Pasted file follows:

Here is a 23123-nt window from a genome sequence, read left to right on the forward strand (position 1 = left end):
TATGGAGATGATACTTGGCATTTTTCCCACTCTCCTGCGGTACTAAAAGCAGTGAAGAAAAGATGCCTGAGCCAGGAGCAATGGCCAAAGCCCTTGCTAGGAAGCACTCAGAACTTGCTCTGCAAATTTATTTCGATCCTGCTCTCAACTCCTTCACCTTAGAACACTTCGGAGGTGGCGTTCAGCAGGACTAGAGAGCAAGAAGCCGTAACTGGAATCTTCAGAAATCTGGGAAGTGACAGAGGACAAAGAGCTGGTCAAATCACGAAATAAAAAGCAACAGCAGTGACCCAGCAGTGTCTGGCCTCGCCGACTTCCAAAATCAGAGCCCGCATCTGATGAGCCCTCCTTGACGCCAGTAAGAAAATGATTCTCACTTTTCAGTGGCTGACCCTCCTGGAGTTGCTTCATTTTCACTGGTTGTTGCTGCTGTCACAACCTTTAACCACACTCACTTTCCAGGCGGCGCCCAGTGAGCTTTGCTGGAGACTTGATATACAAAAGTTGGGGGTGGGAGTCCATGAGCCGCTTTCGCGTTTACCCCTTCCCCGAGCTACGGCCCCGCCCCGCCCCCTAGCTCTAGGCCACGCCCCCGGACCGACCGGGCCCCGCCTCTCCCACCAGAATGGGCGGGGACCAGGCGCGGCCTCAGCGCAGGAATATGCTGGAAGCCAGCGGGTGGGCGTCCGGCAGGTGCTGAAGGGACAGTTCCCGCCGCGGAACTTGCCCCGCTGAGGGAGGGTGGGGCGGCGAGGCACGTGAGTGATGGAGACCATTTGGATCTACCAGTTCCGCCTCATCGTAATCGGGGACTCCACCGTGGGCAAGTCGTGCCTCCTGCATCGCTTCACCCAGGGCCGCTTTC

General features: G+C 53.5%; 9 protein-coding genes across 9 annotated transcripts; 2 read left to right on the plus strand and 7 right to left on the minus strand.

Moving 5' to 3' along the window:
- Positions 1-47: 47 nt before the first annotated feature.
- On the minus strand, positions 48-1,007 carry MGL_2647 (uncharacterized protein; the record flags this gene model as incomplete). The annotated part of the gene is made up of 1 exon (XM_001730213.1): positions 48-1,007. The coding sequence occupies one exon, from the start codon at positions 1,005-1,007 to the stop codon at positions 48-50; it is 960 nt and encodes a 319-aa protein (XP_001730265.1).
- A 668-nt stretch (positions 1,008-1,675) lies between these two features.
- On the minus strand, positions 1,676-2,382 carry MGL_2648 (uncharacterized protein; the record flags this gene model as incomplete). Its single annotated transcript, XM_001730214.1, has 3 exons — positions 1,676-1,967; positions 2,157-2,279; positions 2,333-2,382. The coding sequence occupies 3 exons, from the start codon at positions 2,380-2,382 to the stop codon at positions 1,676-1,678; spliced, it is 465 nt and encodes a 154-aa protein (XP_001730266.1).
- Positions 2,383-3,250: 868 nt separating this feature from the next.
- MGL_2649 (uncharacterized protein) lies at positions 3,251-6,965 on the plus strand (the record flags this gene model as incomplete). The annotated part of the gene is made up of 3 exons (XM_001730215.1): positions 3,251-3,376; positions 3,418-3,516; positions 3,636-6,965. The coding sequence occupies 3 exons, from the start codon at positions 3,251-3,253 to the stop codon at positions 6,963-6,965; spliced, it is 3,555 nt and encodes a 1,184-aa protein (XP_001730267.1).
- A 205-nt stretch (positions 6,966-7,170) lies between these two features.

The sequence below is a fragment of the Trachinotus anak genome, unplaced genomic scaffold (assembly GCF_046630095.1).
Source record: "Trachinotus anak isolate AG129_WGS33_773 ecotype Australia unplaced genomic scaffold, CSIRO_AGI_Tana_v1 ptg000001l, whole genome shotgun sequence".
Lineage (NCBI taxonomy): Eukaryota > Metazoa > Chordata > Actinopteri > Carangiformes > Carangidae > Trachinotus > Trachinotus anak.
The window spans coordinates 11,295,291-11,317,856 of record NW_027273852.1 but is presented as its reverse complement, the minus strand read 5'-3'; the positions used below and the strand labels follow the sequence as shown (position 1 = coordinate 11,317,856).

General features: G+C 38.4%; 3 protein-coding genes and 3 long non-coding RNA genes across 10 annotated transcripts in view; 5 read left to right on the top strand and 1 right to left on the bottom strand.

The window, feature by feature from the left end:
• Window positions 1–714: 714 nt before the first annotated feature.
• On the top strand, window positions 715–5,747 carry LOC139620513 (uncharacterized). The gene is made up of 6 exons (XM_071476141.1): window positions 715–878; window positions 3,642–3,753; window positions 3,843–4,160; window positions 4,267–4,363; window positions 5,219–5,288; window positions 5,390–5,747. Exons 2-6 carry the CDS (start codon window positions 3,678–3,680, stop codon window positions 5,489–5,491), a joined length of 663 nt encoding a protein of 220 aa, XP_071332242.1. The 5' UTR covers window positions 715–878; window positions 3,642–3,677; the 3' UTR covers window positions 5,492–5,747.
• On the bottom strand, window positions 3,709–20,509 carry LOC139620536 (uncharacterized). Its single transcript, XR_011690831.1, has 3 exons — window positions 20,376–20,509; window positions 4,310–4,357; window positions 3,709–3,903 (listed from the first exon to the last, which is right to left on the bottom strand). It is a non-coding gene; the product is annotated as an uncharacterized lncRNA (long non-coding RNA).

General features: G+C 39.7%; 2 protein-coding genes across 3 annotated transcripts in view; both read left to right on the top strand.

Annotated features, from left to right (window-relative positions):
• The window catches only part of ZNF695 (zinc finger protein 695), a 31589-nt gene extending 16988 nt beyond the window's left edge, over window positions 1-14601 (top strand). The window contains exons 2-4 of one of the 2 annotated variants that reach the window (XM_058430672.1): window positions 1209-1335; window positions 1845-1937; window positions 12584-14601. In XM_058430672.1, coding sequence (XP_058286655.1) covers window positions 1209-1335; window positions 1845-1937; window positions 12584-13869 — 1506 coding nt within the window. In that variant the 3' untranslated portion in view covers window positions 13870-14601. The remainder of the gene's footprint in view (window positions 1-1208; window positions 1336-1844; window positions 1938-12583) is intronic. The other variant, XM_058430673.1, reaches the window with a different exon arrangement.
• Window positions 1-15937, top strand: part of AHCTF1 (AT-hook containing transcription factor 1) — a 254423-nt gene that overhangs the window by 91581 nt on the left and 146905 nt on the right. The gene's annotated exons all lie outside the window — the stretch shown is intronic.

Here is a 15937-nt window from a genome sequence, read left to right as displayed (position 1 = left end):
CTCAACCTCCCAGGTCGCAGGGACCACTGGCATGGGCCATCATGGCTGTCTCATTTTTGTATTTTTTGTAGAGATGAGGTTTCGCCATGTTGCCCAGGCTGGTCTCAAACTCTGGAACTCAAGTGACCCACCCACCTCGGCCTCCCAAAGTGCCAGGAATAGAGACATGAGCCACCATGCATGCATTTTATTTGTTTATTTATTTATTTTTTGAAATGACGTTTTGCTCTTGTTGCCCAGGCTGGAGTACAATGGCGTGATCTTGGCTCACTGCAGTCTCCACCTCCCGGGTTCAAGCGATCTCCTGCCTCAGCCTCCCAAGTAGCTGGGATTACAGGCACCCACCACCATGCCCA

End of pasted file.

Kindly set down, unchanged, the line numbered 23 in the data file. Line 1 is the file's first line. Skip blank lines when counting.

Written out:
• The window catches only part of ZNF695 (zinc finger protein 695), a 31589-nt gene extending 16988 nt beyond the window's left edge, over window positions 1-14601 (top strand). The window contains exons 2-4 of one of the 2 annotated variants that reach the window (XM_058430672.1): window positions 1209-1335; window positions 1845-1937; window positions 12584-14601. In XM_058430672.1, coding sequence (XP_058286655.1) covers window positions 1209-1335; window positions 1845-1937; window positions 12584-13869 — 1506 coding nt within the window. In that variant the 3' untranslated portion in view covers window positions 13870-14601. The remainder of the gene's footprint in view (window positions 1-1208; window positions 1336-1844; window positions 1938-12583) is intronic. The other variant, XM_058430673.1, reaches the window with a different exon arrangement.